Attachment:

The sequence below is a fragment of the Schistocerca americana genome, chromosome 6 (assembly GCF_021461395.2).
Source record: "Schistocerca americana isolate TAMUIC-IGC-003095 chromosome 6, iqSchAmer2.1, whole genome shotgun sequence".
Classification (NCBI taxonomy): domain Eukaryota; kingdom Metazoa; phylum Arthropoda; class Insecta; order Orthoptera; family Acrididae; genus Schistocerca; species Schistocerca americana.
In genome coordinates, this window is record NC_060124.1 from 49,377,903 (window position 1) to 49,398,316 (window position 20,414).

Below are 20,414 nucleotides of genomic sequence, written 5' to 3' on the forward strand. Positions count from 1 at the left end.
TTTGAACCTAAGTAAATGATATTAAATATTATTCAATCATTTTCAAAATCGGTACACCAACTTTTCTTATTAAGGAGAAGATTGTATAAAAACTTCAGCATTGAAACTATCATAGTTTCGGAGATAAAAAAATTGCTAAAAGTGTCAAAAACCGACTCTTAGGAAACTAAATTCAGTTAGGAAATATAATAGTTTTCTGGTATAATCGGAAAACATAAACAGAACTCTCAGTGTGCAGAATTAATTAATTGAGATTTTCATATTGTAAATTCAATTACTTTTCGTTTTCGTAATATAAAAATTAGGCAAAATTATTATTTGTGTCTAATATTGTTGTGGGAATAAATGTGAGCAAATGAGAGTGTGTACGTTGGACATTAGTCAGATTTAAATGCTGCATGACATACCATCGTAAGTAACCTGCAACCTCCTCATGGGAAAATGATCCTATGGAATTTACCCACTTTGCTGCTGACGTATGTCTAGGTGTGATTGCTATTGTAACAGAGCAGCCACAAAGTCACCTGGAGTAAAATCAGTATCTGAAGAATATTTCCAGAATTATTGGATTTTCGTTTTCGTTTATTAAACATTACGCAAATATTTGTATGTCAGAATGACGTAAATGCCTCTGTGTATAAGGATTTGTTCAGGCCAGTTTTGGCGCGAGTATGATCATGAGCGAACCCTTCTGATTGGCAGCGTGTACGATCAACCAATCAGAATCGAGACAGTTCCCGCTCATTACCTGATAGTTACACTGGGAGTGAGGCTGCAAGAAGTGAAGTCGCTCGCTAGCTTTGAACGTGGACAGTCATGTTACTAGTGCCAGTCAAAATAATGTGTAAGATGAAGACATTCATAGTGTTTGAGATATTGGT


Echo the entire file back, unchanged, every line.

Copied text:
The sequence below is a fragment of the Schistocerca americana genome, chromosome 6 (assembly GCF_021461395.2).
Source record: "Schistocerca americana isolate TAMUIC-IGC-003095 chromosome 6, iqSchAmer2.1, whole genome shotgun sequence".
Classification (NCBI taxonomy): domain Eukaryota; kingdom Metazoa; phylum Arthropoda; class Insecta; order Orthoptera; family Acrididae; genus Schistocerca; species Schistocerca americana.
In genome coordinates, this window is record NC_060124.1 from 49,377,903 (window position 1) to 49,398,316 (window position 20,414).

Below are 20,414 nucleotides of genomic sequence, written 5' to 3' on the forward strand. Positions count from 1 at the left end.
TTTGAACCTAAGTAAATGATATTAAATATTATTCAATCATTTTCAAAATCGGTACACCAACTTTTCTTATTAAGGAGAAGATTGTATAAAAACTTCAGCATTGAAACTATCATAGTTTCGGAGATAAAAAAATTGCTAAAAGTGTCAAAAACCGACTCTTAGGAAACTAAATTCAGTTAGGAAATATAATAGTTTTCTGGTATAATCGGAAAACATAAACAGAACTCTCAGTGTGCAGAATTAATTAATTGAGATTTTCATATTGTAAATTCAATTACTTTTCGTTTTCGTAATATAAAAATTAGGCAAAATTATTATTTGTGTCTAATATTGTTGTGGGAATAAATGTGAGCAAATGAGAGTGTGTACGTTGGACATTAGTCAGATTTAAATGCTGCATGACATACCATCGTAAGTAACCTGCAACCTCCTCATGGGAAAATGATCCTATGGAATTTACCCACTTTGCTGCTGACGTATGTCTAGGTGTGATTGCTATTGTAACAGAGCAGCCACAAAGTCACCTGGAGTAAAATCAGTATCTGAAGAATATTTCCAGAATTATTGGATTTTCGTTTTCGTTTATTAAACATTACGCAAATATTTGTATGTCAGAATGACGTAAATGCCTCTGTGTATAAGGATTTGTTCAGGCCAGTTTTGGCGCGAGTATGATCATGAGCGAACCCTTCTGATTGGCAGCGTGTACGATCAACCAATCAGAATCGAGACAGTTCCCGCTCATTACCTGATAGTTACACTGGGAGTGAGGCTGCAAGAAGTGAAGTCGCTCGCTAGCTTTGAACGTGGACAGTCATGTTACTAGTGCCAGTCAAAATAATGTGTAAGATGAAGACATTCATAGTGTTTGAGATATTGGT